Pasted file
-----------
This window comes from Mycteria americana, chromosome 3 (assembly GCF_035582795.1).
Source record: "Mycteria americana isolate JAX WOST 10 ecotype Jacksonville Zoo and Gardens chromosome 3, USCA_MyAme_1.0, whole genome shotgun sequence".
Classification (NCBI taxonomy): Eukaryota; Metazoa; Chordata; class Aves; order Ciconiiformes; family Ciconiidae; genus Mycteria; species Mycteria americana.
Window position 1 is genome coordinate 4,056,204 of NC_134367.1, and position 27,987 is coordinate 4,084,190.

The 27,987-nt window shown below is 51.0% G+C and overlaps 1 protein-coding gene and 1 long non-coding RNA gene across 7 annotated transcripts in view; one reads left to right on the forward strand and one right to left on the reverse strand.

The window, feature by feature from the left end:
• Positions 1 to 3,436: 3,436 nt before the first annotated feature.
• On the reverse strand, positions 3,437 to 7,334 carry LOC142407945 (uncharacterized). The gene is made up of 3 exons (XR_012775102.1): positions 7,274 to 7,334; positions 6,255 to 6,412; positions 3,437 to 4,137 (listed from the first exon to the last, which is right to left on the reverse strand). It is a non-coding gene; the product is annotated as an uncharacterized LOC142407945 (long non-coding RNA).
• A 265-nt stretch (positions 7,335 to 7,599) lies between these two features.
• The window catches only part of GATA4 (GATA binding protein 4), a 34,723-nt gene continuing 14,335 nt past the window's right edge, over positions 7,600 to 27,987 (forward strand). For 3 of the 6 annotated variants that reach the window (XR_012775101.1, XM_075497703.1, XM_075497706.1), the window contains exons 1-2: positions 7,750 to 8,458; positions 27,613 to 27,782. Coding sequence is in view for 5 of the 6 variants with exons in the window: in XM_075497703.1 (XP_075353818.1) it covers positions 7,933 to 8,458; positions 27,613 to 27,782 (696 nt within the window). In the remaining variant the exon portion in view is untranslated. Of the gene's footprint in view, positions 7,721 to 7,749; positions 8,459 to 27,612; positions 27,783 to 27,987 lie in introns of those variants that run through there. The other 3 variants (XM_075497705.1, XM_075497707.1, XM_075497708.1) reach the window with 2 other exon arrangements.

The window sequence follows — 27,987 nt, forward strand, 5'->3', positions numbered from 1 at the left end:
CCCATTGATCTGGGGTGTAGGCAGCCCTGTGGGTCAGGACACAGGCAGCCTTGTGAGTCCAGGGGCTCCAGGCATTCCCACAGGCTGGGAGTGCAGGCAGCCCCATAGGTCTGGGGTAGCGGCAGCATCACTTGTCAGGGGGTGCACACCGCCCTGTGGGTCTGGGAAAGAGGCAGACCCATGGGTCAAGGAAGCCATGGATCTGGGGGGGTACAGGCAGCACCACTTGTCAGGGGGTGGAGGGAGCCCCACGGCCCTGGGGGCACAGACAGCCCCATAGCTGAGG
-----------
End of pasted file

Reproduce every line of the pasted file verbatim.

This window comes from Mycteria americana, chromosome 3 (assembly GCF_035582795.1).
Source record: "Mycteria americana isolate JAX WOST 10 ecotype Jacksonville Zoo and Gardens chromosome 3, USCA_MyAme_1.0, whole genome shotgun sequence".
Classification (NCBI taxonomy): Eukaryota; Metazoa; Chordata; class Aves; order Ciconiiformes; family Ciconiidae; genus Mycteria; species Mycteria americana.
Window position 1 is genome coordinate 4,056,204 of NC_134367.1, and position 27,987 is coordinate 4,084,190.

The 27,987-nt window shown below is 51.0% G+C and overlaps 1 protein-coding gene and 1 long non-coding RNA gene across 7 annotated transcripts in view; one reads left to right on the forward strand and one right to left on the reverse strand.

The window, feature by feature from the left end:
• Positions 1 to 3,436: 3,436 nt before the first annotated feature.
• On the reverse strand, positions 3,437 to 7,334 carry LOC142407945 (uncharacterized). The gene is made up of 3 exons (XR_012775102.1): positions 7,274 to 7,334; positions 6,255 to 6,412; positions 3,437 to 4,137 (listed from the first exon to the last, which is right to left on the reverse strand). It is a non-coding gene; the product is annotated as an uncharacterized LOC142407945 (long non-coding RNA).
• A 265-nt stretch (positions 7,335 to 7,599) lies between these two features.
• The window catches only part of GATA4 (GATA binding protein 4), a 34,723-nt gene continuing 14,335 nt past the window's right edge, over positions 7,600 to 27,987 (forward strand). For 3 of the 6 annotated variants that reach the window (XR_012775101.1, XM_075497703.1, XM_075497706.1), the window contains exons 1-2: positions 7,750 to 8,458; positions 27,613 to 27,782. Coding sequence is in view for 5 of the 6 variants with exons in the window: in XM_075497703.1 (XP_075353818.1) it covers positions 7,933 to 8,458; positions 27,613 to 27,782 (696 nt within the window). In the remaining variant the exon portion in view is untranslated. Of the gene's footprint in view, positions 7,721 to 7,749; positions 8,459 to 27,612; positions 27,783 to 27,987 lie in introns of those variants that run through there. The other 3 variants (XM_075497705.1, XM_075497707.1, XM_075497708.1) reach the window with 2 other exon arrangements.

The window sequence follows — 27,987 nt, forward strand, 5'->3', positions numbered from 1 at the left end:
CCCATTGATCTGGGGTGTAGGCAGCCCTGTGGGTCAGGACACAGGCAGCCTTGTGAGTCCAGGGGCTCCAGGCATTCCCACAGGCTGGGAGTGCAGGCAGCCCCATAGGTCTGGGGTAGCGGCAGCATCACTTGTCAGGGGGTGCACACCGCCCTGTGGGTCTGGGAAAGAGGCAGACCCATGGGTCAAGGAAGCCATGGATCTGGGGGGGTACAGGCAGCACCACTTGTCAGGGGGTGGAGGGAGCCCCACGGCCCTGGGGGCACAGACAGCCCCATAGCTGAGG